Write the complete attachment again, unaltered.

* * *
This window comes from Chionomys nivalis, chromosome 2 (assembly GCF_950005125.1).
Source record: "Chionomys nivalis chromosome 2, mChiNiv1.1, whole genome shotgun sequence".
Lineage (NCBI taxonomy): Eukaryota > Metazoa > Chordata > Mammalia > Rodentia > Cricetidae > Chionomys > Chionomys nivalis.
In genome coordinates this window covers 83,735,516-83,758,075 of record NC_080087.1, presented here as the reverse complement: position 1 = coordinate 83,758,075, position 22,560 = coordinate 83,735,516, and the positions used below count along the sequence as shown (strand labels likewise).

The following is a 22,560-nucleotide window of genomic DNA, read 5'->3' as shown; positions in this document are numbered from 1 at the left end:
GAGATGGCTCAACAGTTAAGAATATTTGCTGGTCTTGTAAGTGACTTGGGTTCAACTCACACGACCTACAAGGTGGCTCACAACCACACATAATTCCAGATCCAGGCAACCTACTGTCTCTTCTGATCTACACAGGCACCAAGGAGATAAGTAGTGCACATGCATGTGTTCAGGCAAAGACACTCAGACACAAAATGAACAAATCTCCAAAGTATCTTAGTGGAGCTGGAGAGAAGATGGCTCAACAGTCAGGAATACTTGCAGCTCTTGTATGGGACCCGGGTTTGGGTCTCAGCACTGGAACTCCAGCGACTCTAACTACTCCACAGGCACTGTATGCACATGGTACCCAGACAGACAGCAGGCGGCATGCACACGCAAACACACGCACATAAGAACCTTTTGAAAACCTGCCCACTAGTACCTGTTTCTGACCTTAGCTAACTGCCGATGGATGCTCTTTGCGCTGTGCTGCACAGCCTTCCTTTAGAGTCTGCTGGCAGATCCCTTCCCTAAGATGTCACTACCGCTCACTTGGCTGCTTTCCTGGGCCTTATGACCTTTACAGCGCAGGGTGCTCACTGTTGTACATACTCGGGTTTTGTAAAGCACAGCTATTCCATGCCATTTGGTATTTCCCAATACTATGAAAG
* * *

This window comes from Chionomys nivalis, chromosome 2 (assembly GCF_950005125.1).
Source record: "Chionomys nivalis chromosome 2, mChiNiv1.1, whole genome shotgun sequence".
Lineage (NCBI taxonomy): Eukaryota > Metazoa > Chordata > Mammalia > Rodentia > Cricetidae > Chionomys > Chionomys nivalis.
In genome coordinates this window covers 83,735,516-83,758,075 of record NC_080087.1, presented here as the reverse complement: position 1 = coordinate 83,758,075, position 22,560 = coordinate 83,735,516, and the positions used below count along the sequence as shown (strand labels likewise).

The following is a 22,560-nucleotide window of genomic DNA, read 5'->3' as shown; positions in this document are numbered from 1 at the left end:
GAGATGGCTCAACAGTTAAGAATATTTGCTGGTCTTGTAAGTGACTTGGGTTCAACTCACACGACCTACAAGGTGGCTCACAACCACACATAATTCCAGATCCAGGCAACCTACTGTCTCTTCTGATCTACACAGGCACCAAGGAGATAAGTAGTGCACATGCATGTGTTCAGGCAAAGACACTCAGACACAAAATGAACAAATCTCCAAAGTATCTTAGTGGAGCTGGAGAGAAGATGGCTCAACAGTCAGGAATACTTGCAGCTCTTGTATGGGACCCGGGTTTGGGTCTCAGCACTGGAACTCCAGCGACTCTAACTACTCCACAGGCACTGTATGCACATGGTACCCAGACAGACAGCAGGCGGCATGCACACGCAAACACACGCACATAAGAACCTTTTGAAAACCTGCCCACTAGTACCTGTTTCTGACCTTAGCTAACTGCCGATGGATGCTCTTTGCGCTGTGCTGCACAGCCTTCCTTTAGAGTCTGCTGGCAGATCCCTTCCCTAAGATGTCACTACCGCTCACTTGGCTGCTTTCCTGGGCCTTATGACCTTTACAGCGCAGGGTGCTCACTGTTGTACATACTCGGGTTTTGTAAAGCACAGCTATTCCATGCCATTTGGTATTTCCCAATACTATGAAAG